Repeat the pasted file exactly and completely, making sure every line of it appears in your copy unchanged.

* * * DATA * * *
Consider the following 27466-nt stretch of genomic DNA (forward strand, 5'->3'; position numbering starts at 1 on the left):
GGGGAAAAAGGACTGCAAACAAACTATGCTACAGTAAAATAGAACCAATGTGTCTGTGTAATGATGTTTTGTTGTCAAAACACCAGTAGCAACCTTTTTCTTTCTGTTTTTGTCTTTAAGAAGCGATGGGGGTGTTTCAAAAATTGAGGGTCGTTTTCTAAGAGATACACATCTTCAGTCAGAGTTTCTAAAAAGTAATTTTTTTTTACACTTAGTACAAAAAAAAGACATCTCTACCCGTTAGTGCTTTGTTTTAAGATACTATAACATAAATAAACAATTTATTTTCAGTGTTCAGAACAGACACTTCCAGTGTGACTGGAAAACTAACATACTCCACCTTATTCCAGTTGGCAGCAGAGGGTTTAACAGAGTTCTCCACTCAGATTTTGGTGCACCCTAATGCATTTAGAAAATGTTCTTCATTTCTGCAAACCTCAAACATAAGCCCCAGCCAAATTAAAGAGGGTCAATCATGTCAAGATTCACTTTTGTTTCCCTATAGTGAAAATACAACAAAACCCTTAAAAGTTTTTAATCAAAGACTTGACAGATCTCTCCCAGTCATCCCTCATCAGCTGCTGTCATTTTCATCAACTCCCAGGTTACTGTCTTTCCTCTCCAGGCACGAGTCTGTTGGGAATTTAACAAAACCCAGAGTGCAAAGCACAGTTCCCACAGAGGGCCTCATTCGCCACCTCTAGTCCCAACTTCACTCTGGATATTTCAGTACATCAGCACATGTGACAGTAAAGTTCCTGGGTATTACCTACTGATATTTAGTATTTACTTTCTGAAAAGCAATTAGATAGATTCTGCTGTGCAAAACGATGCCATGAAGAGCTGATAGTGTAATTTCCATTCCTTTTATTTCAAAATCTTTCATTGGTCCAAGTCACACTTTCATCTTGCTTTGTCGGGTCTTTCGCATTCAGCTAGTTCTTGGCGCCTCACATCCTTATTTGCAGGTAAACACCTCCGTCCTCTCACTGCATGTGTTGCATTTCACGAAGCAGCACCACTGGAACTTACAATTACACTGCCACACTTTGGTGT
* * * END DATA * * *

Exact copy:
Consider the following 27466-nt stretch of genomic DNA (forward strand, 5'->3'; position numbering starts at 1 on the left):
GGGGAAAAAGGACTGCAAACAAACTATGCTACAGTAAAATAGAACCAATGTGTCTGTGTAATGATGTTTTGTTGTCAAAACACCAGTAGCAACCTTTTTCTTTCTGTTTTTGTCTTTAAGAAGCGATGGGGGTGTTTCAAAAATTGAGGGTCGTTTTCTAAGAGATACACATCTTCAGTCAGAGTTTCTAAAAAGTAATTTTTTTTTACACTTAGTACAAAAAAAAGACATCTCTACCCGTTAGTGCTTTGTTTTAAGATACTATAACATAAATAAACAATTTATTTTCAGTGTTCAGAACAGACACTTCCAGTGTGACTGGAAAACTAACATACTCCACCTTATTCCAGTTGGCAGCAGAGGGTTTAACAGAGTTCTCCACTCAGATTTTGGTGCACCCTAATGCATTTAGAAAATGTTCTTCATTTCTGCAAACCTCAAACATAAGCCCCAGCCAAATTAAAGAGGGTCAATCATGTCAAGATTCACTTTTGTTTCCCTATAGTGAAAATACAACAAAACCCTTAAAAGTTTTTAATCAAAGACTTGACAGATCTCTCCCAGTCATCCCTCATCAGCTGCTGTCATTTTCATCAACTCCCAGGTTACTGTCTTTCCTCTCCAGGCACGAGTCTGTTGGGAATTTAACAAAACCCAGAGTGCAAAGCACAGTTCCCACAGAGGGCCTCATTCGCCACCTCTAGTCCCAACTTCACTCTGGATATTTCAGTACATCAGCACATGTGACAGTAAAGTTCCTGGGTATTACCTACTGATATTTAGTATTTACTTTCTGAAAAGCAATTAGATAGATTCTGCTGTGCAAAACGATGCCATGAAGAGCTGATAGTGTAATTTCCATTCCTTTTATTTCAAAATCTTTCATTGGTCCAAGTCACACTTTCATCTTGCTTTGTCGGGTCTTTCGCATTCAGCTAGTTCTTGGCGCCTCACATCCTTATTTGCAGGTAAACACCTCCGTCCTCTCACTGCATGTGTTGCATTTCACGAAGCAGCACCACTGGAACTTACAATTACACTGCCACACTTTGGTGT